We recently featured the efforts of Bryan McCarthy, head chef at the prestigious Springfort Hall in Mallow, County Cork, to make blood cake. From five pigs worth of blood, through best back fat, barley, onions, oats and a good dollop of whisky until they were settled in loaf tins. The result looked fantastic.
However as Cervantes said, the proof of the pudding is in the eating. Bryan kindly sent a sample of his labours to blackpudding.org and we couldn’t wait to put it to the test.
The pudding arrived air mail on Friday and I somehow managed to resist the temptation to eat it until the Saturday when a group of friend were due to gather. Greater love hath no man than this, that a man lay down his black pudding for his friends.
It emerged soft and moist, nicely studded with jewels of fat, and it smelled wonderful. Maybe it was my imagination but it seemed to my nose that there was even more than the dollop of Powers whiskey that Bryan had promised. And none the worse for that!
The loaf shape may not be to the taste of the traditionalists but it has been made that way in some parts of Cork for a hundred years. Anyway, I’m much more concerned with how it tastes on the tongue. I nibbled a bit before I set about grilling it and promised much.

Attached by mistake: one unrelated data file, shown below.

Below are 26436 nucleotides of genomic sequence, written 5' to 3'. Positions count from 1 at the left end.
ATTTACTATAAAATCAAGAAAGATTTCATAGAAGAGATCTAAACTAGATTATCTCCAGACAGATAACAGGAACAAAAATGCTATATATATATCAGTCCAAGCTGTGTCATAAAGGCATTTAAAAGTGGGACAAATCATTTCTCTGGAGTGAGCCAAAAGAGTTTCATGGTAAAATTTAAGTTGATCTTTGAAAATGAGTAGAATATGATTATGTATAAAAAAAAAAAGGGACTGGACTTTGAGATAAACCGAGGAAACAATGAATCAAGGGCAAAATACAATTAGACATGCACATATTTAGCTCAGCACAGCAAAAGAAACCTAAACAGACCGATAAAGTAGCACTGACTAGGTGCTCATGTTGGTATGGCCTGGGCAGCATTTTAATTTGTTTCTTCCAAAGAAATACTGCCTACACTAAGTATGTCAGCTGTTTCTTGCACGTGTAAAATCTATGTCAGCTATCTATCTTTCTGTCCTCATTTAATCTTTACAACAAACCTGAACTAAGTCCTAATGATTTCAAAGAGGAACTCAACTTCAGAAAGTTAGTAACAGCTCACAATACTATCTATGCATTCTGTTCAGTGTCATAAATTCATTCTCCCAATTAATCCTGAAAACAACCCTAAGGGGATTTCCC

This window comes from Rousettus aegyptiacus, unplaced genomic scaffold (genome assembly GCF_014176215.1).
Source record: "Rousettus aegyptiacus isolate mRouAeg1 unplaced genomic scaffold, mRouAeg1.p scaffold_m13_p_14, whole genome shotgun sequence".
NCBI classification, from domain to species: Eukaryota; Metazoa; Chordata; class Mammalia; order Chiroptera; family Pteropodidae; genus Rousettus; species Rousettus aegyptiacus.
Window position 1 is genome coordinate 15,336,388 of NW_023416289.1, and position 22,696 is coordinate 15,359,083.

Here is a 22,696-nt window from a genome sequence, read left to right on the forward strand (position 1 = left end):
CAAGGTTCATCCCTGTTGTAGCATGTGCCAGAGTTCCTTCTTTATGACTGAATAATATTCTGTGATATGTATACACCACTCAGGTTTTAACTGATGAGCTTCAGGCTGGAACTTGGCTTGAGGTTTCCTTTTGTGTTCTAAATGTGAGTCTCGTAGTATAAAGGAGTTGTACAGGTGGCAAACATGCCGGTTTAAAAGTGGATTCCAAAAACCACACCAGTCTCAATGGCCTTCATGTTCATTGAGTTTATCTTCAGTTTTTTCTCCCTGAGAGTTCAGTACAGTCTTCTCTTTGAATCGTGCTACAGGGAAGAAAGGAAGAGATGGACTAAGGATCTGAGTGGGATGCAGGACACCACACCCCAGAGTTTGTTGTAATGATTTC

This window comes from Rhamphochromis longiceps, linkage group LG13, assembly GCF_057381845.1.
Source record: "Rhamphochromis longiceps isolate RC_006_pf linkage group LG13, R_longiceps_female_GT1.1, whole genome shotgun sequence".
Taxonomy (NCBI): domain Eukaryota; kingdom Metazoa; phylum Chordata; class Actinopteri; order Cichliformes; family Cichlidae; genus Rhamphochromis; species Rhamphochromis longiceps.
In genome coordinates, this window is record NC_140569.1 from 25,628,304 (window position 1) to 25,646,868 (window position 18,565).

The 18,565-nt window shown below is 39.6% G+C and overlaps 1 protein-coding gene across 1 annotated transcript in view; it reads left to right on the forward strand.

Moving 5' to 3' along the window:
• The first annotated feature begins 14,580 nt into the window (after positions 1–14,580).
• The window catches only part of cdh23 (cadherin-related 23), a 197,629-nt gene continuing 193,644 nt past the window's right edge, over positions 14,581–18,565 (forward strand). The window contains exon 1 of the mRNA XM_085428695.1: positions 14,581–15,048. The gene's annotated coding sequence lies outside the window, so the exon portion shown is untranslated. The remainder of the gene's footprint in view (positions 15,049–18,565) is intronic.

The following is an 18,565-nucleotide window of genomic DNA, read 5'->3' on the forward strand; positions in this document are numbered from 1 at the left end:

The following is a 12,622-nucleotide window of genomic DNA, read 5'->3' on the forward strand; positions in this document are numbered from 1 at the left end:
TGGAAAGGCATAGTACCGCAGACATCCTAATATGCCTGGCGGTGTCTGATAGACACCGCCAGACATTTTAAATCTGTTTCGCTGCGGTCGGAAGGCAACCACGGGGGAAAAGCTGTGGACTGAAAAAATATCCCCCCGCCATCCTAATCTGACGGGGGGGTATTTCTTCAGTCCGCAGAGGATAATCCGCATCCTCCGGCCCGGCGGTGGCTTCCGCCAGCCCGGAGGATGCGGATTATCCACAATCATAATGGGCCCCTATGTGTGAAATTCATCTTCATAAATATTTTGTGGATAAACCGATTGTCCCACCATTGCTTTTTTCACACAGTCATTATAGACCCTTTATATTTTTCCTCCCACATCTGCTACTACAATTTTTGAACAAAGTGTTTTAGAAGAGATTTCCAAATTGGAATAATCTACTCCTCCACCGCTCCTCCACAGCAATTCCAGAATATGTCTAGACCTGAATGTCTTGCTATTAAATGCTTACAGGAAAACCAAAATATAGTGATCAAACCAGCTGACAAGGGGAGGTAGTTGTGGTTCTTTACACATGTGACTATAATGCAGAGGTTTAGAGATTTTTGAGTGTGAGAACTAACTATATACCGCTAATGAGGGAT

A couple of minutes each side under the grill and it turned deliciously black. The taste was spicy but subtle, earthy and with hints of sweetness. It reminded me of French-style black pudding in that it wasn’t overladen with barley or oats, so allowing the tang of the principal ingredient to come through.
I’d settled on a bottle of Young’s Double Chocolate Stout as an accompaniment and it did the trick perfectly. It was a fine beer to go with a fine pudding. By this time, I’d began to regret sharing the Springfort blood cake but at least I was rewarded by the fact that everyone else was as appreciative of it as I was.
Nice work, Bryan. Cervantes was right!
Bryan McCarthy’s latest ventures into great gastronomy can be found on his blog http://www.newfoodie2012.blogspot.com/